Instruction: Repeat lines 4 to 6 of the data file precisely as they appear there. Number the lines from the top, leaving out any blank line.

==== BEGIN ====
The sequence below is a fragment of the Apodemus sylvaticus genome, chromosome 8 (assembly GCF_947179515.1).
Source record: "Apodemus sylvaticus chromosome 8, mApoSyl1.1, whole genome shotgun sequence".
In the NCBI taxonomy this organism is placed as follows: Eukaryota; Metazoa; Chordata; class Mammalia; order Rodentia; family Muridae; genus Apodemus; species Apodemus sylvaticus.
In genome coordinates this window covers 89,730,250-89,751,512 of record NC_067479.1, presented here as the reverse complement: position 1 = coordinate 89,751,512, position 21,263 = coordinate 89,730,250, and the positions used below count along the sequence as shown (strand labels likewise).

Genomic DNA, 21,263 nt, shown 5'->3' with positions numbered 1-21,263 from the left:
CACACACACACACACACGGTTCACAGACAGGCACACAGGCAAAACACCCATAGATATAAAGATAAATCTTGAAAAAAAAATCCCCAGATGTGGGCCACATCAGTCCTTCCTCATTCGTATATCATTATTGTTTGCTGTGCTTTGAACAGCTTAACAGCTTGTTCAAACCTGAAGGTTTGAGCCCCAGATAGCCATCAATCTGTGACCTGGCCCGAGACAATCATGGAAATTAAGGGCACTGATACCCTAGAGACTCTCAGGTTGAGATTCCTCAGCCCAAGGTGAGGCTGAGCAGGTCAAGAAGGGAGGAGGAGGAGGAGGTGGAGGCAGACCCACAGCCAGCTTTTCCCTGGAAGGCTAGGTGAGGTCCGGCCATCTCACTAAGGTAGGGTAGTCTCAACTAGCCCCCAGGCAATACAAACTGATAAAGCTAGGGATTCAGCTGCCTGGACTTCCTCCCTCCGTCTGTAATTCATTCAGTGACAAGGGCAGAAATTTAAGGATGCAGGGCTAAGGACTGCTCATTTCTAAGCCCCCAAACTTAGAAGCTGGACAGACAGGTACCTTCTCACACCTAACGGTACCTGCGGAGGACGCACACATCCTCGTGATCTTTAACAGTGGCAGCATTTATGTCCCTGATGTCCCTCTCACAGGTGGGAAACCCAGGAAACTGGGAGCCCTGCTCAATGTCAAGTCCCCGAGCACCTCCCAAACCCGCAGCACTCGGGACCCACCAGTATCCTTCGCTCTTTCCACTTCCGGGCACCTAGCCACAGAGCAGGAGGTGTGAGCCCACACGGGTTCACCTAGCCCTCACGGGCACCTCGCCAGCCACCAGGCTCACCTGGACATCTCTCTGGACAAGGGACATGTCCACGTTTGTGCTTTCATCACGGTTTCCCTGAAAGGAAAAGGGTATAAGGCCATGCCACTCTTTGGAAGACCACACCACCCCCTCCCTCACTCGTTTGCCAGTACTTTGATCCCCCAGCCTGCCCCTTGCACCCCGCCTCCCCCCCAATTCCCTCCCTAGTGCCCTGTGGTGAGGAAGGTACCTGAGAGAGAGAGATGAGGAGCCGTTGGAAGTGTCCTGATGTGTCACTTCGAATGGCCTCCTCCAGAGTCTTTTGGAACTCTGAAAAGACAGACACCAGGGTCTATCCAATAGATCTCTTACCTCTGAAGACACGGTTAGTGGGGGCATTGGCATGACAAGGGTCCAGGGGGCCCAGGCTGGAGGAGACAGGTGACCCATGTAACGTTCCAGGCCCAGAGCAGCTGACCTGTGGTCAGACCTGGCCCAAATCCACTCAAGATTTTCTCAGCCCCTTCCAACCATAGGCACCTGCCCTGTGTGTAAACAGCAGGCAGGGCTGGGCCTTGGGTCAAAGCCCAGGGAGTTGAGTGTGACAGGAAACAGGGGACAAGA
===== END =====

In genome coordinates this window covers 89,730,250-89,751,512 of record NC_067479.1, presented here as the reverse complement: position 1 = coordinate 89,751,512, position 21,263 = coordinate 89,730,250, and the positions used below count along the sequence as shown (strand labels likewise).

Genomic DNA, 21,263 nt, shown 5'->3' with positions numbered 1-21,263 from the left:
CACACACACACACACACGGTTCACAGACAGGCACACAGGCAAAACACCCATAGATATAAAGATAAATCTTGAAAAAAAAATCCCCAGATGTGGGCCACATCAGTCCTTCCTCATTCGTATATCATTATTGTTTGCTGTGCTTTGAACAGCTTAACAGCTTGTTCAAACCTGAAGGTTTGAGCCCCAGATAGCCATCAATCTGTGACCTGGCCCGAGACAATCATGGAAATTAAGGGCACTGATACCCTAGAGACTCTCAGGTTGAGATTCCTCAGCCCAAGGTGAGGCTGAGCAGGTCAAGAAGGGAGGAGGAGGAGGAGGTGGAGGCAGACCCACAGCCAGCTTTTCCCTGGAAGGCTAGGTGAGGTCCGGCCATCTCACTAAGGTAGGGTAGTCTCAACTAGCCCCCAGGCAATACAAACTGATAAAGCTAGGGATTCAGCTGCCTGGACTTCCTCCCTCCGTCTGTAATTCATTCAGTGACAAGGGCAGAAATTTAAGGATGCAGGGCTAAGGACTGCTCATTTCTAAGCCCCCAAACTTAGAAGCTGGACAGACAGGTACCTTCTCACACCTAACGGTACCTGCGGAGGACGCACACATCCTCGTGATCTTTAACAGTGGCAGCATTTATGTCCCTGATGTCCCTCTCACAGGTGGGAAACCCAGGAAACTGGGAGCCCTGCTCAATGTCAAGTCCCCGAGCACCTCCCAAACCCGCAGCACTCGGGACCCACCAGTATCCTTCGCTCTTTCCACTTCCGGGCACCTAGCCACAGAGCAGGAGGTGTGAGCCCACACGGGTTCACCTAGCCCTCACGGGCACCTCGCCAGCCACCAGGCTCACCTGGACATCTCTCTGGACAAGGGACATGTCCACGTTTGTGCTTTCATCACGGTTTCCCTGAAAGGAAAAGGGTATAAGGCCATGCCACTCTTTGGAAGACCACACCACCCCCTCCCTCACTCGTTTGCCAGTACTTTGATCCCCCAGCCTGCCCCTTGCACCCCGCCTCCCCCCCAATTCCCTCCCTAGTGCCCTGTGGTGAGGAAGGTACCTGAGAGAGAGAGATGAGGAGCCGTTGGAAGTGTCCTGATGTGTCACTTCGAATGGCCTCCTCCAGAGTCTTTTGGAACTCTGAAAAGACAGACACCAGGGTCTATCCAATAGATCTCTTACCTCTGAAGACACGGTTAGTGGGGGCATTGGCATGACAAGGGTCCAGGGGGCCCAGGCTGGAGGAGACAGGTGACCCATGTAACGTTCCAGGCCCAGAGCAGCTGACCTGTGGTCAGACCTGGCCCAAATCCACTCAAGATTTTCTCAGCCCCTTCCAACCATAGGCACCTGCCCTGTGTGTAAACAGCAGGCAGGGCTGGGCCTTGGGTCAAAGCCCAGGGAGTTGAGTGTGACAGGAAACAGGGGACAAGA